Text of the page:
Virtual machine console access
There is no VMConnect capability for console access to the VM as there is with Hyper-V.
So in the situation where I lost connectivity, by misconfiguration, or system failure, is there only one very time and bandwith consuming way to fix it - download the VHDs on-premise, boot it in Hyper-V and VMConnect to repair VM, then upload all GBs back to the Azure...
I requesting console access, also with ability to mount some image for repair and boot from it (as we do it in standard environment).
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It would be nice to have a virtual console (terminal/shell) that hooks unto the VM for troubleshooting purposes. If the hosted OS has a wrong configuration that prevent a VM from booting up, a virtual console will help the SA to use it to log in and fix any config issue. When VM cannot boot up, ssh or rdp becomes useless.
A month ago I tweeted Corey about this topic. He mentioned that there will be news "soon": https://twitter.com/CoreySandersWA/status/855139996847755265
It is insane that this is still not a thing. Virtual console access is a _basic functional need_ for VMs.
We are evaluating Azure but are also missing console Access. Having to download, fix and upload vhd's is waisting valuable time when you need to repair a business critical vm. So we need to deploy our vm's in an availability set to ensure uptime of our service?
Scott Ragen commented
Is there any update on this?
I have a small environment where the DC was blue screening on boot (second time in two years i've had to fix a persistent BSOD). This time I needed to reboot it in safe mode with domain services repair to fix. To accomplish this (other than restoring from offsite backup) I had to to delete the vm (this is another pet peeve as you can't detach a system disk from an existing vm!). Then create another vm attaching the original as a secondary disk, using bcdedit to boot into safe mode dsrepair. detach, create a new vm with the safe mode image and remote into it to fix. I'm lucky that dsrepair enables networking otherwise I would have had to restore from backup.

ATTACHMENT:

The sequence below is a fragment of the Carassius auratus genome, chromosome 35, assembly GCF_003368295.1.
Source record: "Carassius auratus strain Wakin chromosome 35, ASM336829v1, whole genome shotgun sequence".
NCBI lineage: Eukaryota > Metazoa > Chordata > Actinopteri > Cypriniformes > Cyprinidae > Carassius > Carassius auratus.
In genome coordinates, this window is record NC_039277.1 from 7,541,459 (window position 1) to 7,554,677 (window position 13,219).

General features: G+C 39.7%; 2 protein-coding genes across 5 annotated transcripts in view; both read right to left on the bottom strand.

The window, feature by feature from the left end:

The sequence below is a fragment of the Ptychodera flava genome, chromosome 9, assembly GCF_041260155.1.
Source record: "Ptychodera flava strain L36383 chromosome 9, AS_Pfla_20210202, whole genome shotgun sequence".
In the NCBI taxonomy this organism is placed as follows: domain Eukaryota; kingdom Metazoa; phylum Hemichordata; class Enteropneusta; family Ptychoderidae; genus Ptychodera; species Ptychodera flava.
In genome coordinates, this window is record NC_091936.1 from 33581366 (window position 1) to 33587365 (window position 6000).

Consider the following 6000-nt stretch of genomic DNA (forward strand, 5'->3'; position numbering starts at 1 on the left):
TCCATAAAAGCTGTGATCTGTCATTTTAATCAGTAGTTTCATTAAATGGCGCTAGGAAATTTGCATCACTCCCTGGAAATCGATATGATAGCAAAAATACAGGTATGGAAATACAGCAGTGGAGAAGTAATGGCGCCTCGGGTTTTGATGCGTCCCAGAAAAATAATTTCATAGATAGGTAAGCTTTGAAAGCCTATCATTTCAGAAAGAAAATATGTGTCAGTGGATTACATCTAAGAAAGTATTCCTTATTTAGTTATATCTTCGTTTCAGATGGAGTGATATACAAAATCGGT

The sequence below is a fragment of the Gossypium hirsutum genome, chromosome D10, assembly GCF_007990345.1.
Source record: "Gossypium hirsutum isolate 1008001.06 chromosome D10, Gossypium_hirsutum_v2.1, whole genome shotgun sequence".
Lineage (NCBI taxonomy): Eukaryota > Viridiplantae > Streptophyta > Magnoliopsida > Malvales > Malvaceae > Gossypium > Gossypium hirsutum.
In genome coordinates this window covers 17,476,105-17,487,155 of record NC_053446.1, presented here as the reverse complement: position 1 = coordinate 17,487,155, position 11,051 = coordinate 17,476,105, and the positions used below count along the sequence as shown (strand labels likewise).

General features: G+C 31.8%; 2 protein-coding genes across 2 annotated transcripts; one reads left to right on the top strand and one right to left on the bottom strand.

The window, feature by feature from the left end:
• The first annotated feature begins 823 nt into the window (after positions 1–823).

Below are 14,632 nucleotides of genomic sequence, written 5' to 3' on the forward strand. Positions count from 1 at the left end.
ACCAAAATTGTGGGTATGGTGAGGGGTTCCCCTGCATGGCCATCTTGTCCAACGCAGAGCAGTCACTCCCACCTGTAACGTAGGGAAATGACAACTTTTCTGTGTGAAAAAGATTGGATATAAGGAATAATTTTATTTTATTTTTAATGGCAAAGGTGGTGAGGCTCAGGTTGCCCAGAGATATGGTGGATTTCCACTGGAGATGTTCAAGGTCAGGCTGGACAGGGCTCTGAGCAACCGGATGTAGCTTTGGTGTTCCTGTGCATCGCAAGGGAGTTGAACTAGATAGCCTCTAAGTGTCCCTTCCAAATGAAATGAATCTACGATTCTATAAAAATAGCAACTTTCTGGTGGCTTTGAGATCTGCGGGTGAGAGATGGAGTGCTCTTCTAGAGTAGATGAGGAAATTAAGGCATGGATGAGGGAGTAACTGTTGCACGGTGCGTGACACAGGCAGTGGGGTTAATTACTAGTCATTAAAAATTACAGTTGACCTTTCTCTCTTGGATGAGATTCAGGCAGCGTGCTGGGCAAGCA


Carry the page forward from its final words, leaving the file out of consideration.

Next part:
Note to the other two asking for port opening/disabling modprobe, it can be accomplished similarly, if not more easily with the method I mentioned, mount & modify the config files. Not ideal, but it does work.
We are going to migrate over 500 VMs to Azure. Not having a console access, makes it very hard and in some cases impossible to troubleshoot an OS issue. For example, over the weekend, we wanted to run an OS upgrade on few of our Azure VMs so we can configure Azure backup for the VMs. I tired on one VM and failed. Because I lost RDP access to the VM in the middle of the upgrade. I had to roll back to the on-prem VM. Please add console access to Azure VMs
Preetpal Sohal commented
This is honestly pretty vital (please add this urgently). Like for example there are some filesystem setting changes (like using `tunefs` to enable/disable trim on UFS2 in FreeBSD (which you would need to use to upgrade a VM to use solid state drives)) you cannot do unless you boot into single-user mode (where network access is not available and virtual machine console access would be vital). There are also situations such as botched OS upgrades that would require console access as well. Also note that if you improperly configure the Firewall on a VM or have some other configuration mishap related to your server's SSH service configuration, you would benefit greatly from being able to resort to console access. So please add this feature urgently as it would make configuration changes to Virtual Machines less stressful.